Oracle cluster daddy jumps ship to NoSQL upstart MongoDB
30-year SQL veteran says firm is 'revolutionizing' databases
Roger Bamford, a pioneering database engineer who spent 30 years at SQL stalwart Oracle, has jumped over to the NoSQL side and landed in a new job at MongoDB.
Bamford joins the seven-year-old startup with the title of distinguished engineer and will be part of the senior engineering team that develops the MongoDB database.
"There is a brand new generation of databases being built and deployed to address today's data challenges," Bamford said in a canned quote. "I've witnessed the explosive adoption of MongoDB over the past few years and I'm excited to be part of the team that is revolutionizing how organizations build, manage and run applications."
Whether Bamford will have a particular area of focus in his new role is not clear, but he is perhaps best known as the "founding father" of Oracle Real Application Clusters (RAC), the high-availability option for the Oracle RDMS that has become a key component of the company's private cloud architecture.
More recently, he led the database giant's advanced R&D team for distributed and parallel computing, in addition to providing overall architectural leadership for the Oracle Database.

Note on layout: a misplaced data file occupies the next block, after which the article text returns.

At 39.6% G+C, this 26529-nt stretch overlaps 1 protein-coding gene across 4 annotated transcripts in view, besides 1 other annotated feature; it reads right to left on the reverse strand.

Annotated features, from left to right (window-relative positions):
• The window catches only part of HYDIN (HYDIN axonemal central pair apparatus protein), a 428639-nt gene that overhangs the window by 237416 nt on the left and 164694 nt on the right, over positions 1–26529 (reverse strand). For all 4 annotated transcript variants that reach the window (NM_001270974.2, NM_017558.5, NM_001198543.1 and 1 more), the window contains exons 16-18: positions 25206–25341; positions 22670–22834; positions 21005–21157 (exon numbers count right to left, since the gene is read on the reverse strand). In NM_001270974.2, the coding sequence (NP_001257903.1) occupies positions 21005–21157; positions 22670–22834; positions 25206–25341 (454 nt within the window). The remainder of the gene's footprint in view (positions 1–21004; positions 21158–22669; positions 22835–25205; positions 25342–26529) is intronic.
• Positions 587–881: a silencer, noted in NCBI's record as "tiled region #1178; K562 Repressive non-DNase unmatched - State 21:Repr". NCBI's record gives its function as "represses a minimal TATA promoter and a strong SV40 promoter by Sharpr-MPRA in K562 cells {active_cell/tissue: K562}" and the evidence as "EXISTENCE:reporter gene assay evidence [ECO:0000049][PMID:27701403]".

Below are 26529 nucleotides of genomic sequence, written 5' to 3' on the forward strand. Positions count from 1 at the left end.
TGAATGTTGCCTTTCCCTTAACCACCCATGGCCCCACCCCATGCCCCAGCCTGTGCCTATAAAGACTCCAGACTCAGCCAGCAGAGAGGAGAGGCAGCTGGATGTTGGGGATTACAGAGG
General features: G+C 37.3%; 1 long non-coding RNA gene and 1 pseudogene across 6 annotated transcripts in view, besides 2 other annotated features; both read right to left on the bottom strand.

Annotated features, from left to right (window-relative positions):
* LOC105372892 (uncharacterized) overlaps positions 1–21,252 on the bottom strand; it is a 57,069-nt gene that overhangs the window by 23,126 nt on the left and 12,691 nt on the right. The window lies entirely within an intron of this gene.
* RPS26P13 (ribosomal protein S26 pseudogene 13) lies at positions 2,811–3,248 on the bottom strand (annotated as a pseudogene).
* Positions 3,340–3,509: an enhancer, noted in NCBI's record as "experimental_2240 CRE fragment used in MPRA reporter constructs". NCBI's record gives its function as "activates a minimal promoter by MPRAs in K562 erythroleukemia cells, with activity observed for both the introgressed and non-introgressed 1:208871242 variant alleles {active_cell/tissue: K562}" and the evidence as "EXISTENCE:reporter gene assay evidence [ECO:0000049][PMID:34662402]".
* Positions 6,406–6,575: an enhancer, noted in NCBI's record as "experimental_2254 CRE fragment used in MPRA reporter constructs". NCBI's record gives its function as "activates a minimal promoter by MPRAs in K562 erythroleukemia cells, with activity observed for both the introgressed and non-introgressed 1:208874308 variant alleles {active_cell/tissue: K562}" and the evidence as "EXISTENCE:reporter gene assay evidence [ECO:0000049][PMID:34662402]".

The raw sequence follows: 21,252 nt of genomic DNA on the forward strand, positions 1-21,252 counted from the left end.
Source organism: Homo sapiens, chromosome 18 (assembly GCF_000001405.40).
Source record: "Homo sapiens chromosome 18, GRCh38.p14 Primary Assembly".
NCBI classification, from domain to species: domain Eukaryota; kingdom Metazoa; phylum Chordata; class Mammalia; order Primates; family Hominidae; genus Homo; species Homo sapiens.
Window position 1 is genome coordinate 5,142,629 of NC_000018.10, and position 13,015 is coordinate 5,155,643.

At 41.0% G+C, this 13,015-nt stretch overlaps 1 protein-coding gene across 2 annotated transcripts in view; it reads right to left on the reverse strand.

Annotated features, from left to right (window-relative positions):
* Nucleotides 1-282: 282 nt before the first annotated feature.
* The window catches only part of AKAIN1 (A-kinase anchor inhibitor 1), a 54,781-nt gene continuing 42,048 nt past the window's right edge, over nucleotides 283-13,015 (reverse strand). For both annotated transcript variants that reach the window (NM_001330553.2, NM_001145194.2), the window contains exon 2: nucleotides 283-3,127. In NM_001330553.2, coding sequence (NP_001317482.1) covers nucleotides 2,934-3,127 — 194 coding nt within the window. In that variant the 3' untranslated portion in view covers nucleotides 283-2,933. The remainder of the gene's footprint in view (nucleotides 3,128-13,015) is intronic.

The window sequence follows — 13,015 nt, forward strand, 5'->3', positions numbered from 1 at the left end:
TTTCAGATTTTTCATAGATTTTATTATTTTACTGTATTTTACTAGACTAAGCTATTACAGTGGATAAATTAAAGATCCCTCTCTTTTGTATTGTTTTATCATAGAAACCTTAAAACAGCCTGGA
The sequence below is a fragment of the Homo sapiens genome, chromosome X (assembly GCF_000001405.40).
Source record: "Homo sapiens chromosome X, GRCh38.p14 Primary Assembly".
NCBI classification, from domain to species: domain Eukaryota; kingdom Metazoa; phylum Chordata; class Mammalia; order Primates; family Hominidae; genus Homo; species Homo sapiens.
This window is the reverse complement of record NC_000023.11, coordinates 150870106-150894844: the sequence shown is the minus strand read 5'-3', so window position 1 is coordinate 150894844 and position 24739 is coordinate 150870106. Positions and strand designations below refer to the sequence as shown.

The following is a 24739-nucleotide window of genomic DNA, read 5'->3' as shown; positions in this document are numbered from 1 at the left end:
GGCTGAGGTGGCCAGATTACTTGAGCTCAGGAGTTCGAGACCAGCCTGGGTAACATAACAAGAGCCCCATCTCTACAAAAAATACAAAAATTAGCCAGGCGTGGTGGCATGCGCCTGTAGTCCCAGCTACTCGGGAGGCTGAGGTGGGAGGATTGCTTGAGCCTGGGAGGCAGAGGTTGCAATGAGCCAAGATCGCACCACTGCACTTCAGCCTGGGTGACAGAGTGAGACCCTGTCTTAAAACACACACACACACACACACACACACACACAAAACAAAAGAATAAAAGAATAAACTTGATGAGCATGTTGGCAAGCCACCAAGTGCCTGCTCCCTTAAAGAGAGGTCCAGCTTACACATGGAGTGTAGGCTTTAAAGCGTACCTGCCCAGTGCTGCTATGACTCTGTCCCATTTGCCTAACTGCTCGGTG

Before Oracle, Bamford worked at IBM Research, having completed a baccalaureate degree in computer science from the Massachusetts Institute of Technology and a master's degree in electrical engineering from Stanford University. He personally holds more than 40 patents on database technologies.
His defection could be a major coup for MongoDB, which has been gaining significant traction as developers look to alternatives to traditional SQL databases for their Big Data projects. According to DB-Engines analytics database, MongoDB is the most popular non-relational data store, based on web buzz.
Major tech firms have taken notice of the firm, too. In MongoDB's most recent $150m funding round, it picked up Intel Capital, Red Hat, and Salesforce.com as new investors. IBM also offers direct support for MongoDB's custom query language on its DB2 database.
Oracle, meanwhile, has shown little love for MongoDB so far. Instead, it has been bolting NoSQL-like query capabilities onto MySQL while also offering products that allow developers to query NoSQL databases using Oracle's PL/SQL dialect – a hybrid strategy that it has termed "Not Only SQL."
"People are going to want to have both," Oracle VP of MySQL engineering Thomas Ulin told The Reg at last year's Oracle OpenWorld conference.
Having gained Bamford's massive database engineering experience, however, MongoDB may soon be in a position to offer customers just that. ®